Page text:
Daily Archives: December 31, 2015

Manage bull costs with these producer tips

Manage bull costs with these producer tips

Wes Ishmael


“Decades ago, my granddad used the rule of thumb that a good bull is worth about five weaned calves, or about three finished steers,” says Donnell Brown of R.A. Brown Ranch at Throckmorton, Texas. “Our family has used that rule of thumb ever since. It continued to hold up well in a commodity market, but may need to change as there are more value-added opportunities for our customers.”

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Preventing calf scours

Preventing calf scours

Stacy White

Middlesboro Daily News

“Neonatal” calf diarrhea is defined as scours when it occurs within the first three weeks of a calf’s life. Bacteria, viruses and parasites can attack the lining of the calf’s intestine and cause diarrhea. The decrease in absorption of essential nutrients from milk leads to weight loss and dehydration. If the disease level is severe, calves often die, but even calves that survive will perform poorly for the remainder of their lives when compared to healthy calves.

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What happens in a cattle feedlot-Aerial Images

What happens in a cattle feedlot-Aerial Images

Ryan Goodman

Agriculture Proud

Google cattle feedlot aerial photos and you come up with a number of results that describe the “horrors of industrial beef”. People like to make these images out to be scary and damaging for conventional cattle operations. Even when an artist shares touched-up aerial shots of feedlots as a piece of art, opponents use them to demonize this way of finish feeding cattle.

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Using magnesium supplements to prevent grass tetany

Using magnesium supplements to prevent grass tetany

Rusty Clark

The Leaf Chronicle

Symptoms often observed include nervousness, lack of coordination, muscular spasms, staggering, convulsions, coma, milk yield decrease and death. If you suspect cattle are stricken with Grass Tetany a veterinarian should be contacted immediately as early treatment may save the animals.

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Omnibus Legislation Affects Cattlemen

Omnibus Legislation Affects Cattlemen

Angus Beef Bulletin

With bipartisan support, Congress passed the $1.15 trillion Omnibus Appropriations Bill Dec. 18, funding much of the government through fiscal year 2016. National Cattlemen’s Beef Association (NCBA) President Philip Ellis said the bill contained several victories for cattlemen and women.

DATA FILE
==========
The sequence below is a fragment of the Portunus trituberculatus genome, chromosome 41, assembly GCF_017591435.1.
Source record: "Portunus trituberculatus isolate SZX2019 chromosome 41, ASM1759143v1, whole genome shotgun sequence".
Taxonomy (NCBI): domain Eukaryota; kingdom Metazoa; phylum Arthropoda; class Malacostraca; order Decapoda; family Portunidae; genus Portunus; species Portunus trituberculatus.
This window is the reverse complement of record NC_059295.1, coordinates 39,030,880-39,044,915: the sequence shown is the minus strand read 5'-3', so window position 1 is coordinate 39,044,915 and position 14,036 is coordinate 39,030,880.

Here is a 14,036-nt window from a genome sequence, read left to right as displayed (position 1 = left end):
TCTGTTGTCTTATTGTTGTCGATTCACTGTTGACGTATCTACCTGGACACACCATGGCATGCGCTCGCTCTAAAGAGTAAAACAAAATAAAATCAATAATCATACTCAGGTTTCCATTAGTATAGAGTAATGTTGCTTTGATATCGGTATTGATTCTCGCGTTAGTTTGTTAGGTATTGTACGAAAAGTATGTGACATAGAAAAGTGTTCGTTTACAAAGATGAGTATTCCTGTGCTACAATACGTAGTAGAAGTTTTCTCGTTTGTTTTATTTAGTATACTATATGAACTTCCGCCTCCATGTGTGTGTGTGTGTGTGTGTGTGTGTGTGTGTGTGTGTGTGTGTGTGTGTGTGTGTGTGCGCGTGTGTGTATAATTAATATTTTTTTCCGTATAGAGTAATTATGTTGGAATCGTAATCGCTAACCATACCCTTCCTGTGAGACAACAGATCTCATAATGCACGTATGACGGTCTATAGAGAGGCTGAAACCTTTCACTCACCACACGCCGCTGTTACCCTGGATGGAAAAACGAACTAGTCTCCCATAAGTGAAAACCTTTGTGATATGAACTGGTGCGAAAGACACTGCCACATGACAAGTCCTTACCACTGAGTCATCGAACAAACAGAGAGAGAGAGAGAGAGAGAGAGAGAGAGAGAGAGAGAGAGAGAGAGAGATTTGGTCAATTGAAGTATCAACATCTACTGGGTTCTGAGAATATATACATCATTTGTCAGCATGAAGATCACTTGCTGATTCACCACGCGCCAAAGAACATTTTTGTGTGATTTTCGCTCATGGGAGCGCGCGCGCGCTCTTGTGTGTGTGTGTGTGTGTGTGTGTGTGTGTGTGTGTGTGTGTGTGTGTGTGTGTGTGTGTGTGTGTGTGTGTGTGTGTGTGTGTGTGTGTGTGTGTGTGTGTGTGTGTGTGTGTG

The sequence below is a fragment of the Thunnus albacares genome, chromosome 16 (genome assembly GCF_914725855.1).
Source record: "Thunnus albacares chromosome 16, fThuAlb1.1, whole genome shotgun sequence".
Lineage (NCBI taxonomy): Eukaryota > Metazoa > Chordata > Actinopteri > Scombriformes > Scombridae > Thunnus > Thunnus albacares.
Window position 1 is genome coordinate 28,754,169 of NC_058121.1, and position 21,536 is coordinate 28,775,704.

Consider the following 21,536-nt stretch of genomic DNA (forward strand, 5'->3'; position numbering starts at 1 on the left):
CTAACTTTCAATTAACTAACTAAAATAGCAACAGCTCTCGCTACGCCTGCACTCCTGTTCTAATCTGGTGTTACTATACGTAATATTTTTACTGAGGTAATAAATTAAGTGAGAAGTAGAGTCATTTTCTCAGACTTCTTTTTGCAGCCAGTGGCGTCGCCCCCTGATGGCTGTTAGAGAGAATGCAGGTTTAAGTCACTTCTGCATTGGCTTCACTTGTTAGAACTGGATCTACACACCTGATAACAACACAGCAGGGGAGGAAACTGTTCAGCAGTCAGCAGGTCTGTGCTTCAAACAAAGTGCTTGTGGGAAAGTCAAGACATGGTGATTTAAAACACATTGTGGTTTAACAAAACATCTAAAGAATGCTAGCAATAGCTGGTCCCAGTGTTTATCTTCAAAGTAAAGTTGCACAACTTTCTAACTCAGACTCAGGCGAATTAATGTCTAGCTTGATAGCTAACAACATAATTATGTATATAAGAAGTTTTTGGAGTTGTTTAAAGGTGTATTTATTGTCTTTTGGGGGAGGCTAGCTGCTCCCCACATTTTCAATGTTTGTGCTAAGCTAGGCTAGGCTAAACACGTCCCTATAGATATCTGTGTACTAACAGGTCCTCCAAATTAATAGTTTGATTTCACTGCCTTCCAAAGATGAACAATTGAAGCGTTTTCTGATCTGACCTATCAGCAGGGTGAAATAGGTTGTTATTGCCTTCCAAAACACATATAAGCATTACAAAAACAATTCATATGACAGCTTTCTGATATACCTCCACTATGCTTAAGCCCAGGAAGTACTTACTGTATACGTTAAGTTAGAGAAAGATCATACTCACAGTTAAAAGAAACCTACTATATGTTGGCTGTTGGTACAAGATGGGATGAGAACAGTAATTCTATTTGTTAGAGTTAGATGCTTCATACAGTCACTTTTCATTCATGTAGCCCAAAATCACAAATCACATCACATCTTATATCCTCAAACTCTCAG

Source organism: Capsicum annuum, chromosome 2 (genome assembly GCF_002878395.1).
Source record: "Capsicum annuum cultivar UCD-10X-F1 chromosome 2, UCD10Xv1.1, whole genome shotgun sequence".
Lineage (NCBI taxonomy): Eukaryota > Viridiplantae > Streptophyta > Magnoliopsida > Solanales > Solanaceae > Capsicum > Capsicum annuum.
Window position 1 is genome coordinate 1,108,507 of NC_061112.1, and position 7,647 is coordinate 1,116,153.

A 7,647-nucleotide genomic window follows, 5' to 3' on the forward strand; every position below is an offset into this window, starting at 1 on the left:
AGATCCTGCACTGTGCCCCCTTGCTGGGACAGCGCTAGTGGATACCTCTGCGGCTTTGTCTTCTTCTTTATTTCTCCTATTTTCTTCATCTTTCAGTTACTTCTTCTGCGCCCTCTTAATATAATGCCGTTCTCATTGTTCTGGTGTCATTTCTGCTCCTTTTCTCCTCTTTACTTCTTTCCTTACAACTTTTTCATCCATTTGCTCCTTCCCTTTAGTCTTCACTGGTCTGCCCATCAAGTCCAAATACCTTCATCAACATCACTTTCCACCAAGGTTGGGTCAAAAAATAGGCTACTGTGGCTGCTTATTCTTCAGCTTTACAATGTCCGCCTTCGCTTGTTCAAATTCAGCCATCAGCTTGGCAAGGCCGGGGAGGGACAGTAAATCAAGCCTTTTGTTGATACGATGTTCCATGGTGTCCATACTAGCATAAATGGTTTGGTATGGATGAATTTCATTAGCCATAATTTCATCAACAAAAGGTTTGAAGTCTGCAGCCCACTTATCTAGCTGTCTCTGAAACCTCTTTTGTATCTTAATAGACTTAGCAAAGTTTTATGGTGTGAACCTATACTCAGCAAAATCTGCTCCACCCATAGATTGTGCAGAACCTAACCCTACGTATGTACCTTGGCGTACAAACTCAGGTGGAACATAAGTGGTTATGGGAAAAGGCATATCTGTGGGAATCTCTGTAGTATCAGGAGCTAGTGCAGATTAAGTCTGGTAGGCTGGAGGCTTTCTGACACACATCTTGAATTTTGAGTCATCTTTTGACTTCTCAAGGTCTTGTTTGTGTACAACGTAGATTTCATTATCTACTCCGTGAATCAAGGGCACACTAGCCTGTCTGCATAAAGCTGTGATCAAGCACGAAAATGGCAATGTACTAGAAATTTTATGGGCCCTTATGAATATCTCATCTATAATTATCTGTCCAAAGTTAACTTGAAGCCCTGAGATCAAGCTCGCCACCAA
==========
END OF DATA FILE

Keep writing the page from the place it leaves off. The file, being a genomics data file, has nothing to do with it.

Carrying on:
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You might be a ranch kid if…

You might be a ranch kid if…

Dave Specht


At some point every boy or girl raised on a ranch realizes that life is different for them than it is for almost every other kid in the world.  It may be when you go away to college or when you head off the big city for an event.  There are several clues that will definitely help you to realize that you would be considered a ranch kid. 

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Safety in Working and Handling Livestock

Safety in Working and Handling Livestock

Rory Lewandowski


During the holiday season it can be easy to think about holiday plans and preparations and lose some focus when working with livestock, or perhaps you will have some non-farm family members or friends visiting and "helping" with livestock chores.

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IBBA Coordinates Successful International Field Day

IBBA Coordinates Successful International Field Day

The International Brangus Breeders Association (IBBA) international committee held a very successful International Field Day at the Embassy Suites DFW North at Outdoor World in Grapevine, Texas.  IBBA international committee chair, Buck Thomason, kicked off the event by welcoming all of the participants to the United States.  Thomason discussed the importance of their visit for the growth of Brangus genetics throughout the world.

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Tips for assisting a difficult birth

Tips for assisting a difficult birth

Aaron Berger

Progressive Cattleman

Dr. Robert Mortimer from Colorado State University has written “Calving and Calving Difficulties,” and Dr. Richard Randle from the University of Nebraska has written “Assisting the Beef Cow at Calving Time.” Both resources provide information for assisting a difficult birth and are the basis for the guidelines given here.

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Insights on changes in feed-grade antibiotic use

Insights on changes in feed-grade antibiotic use

Russ Daly, DVM


Livestock producers and veterinarians recently gained a bit more insight into the changes they’ll be facing in the way antibiotics are used in food animals. Back in December 2013, the Food and Drug Administration (FDA) published “guidance for industry” documents that outlined, among other changes, how the Veterinary Feed Directive (VFD) will become a critical component of food animal feed-grade antibiotic use. This June, the FDA came out with their “final rule” regarding how the VFD will be used – providing more detail about this classification of feed-grade antibiotics.

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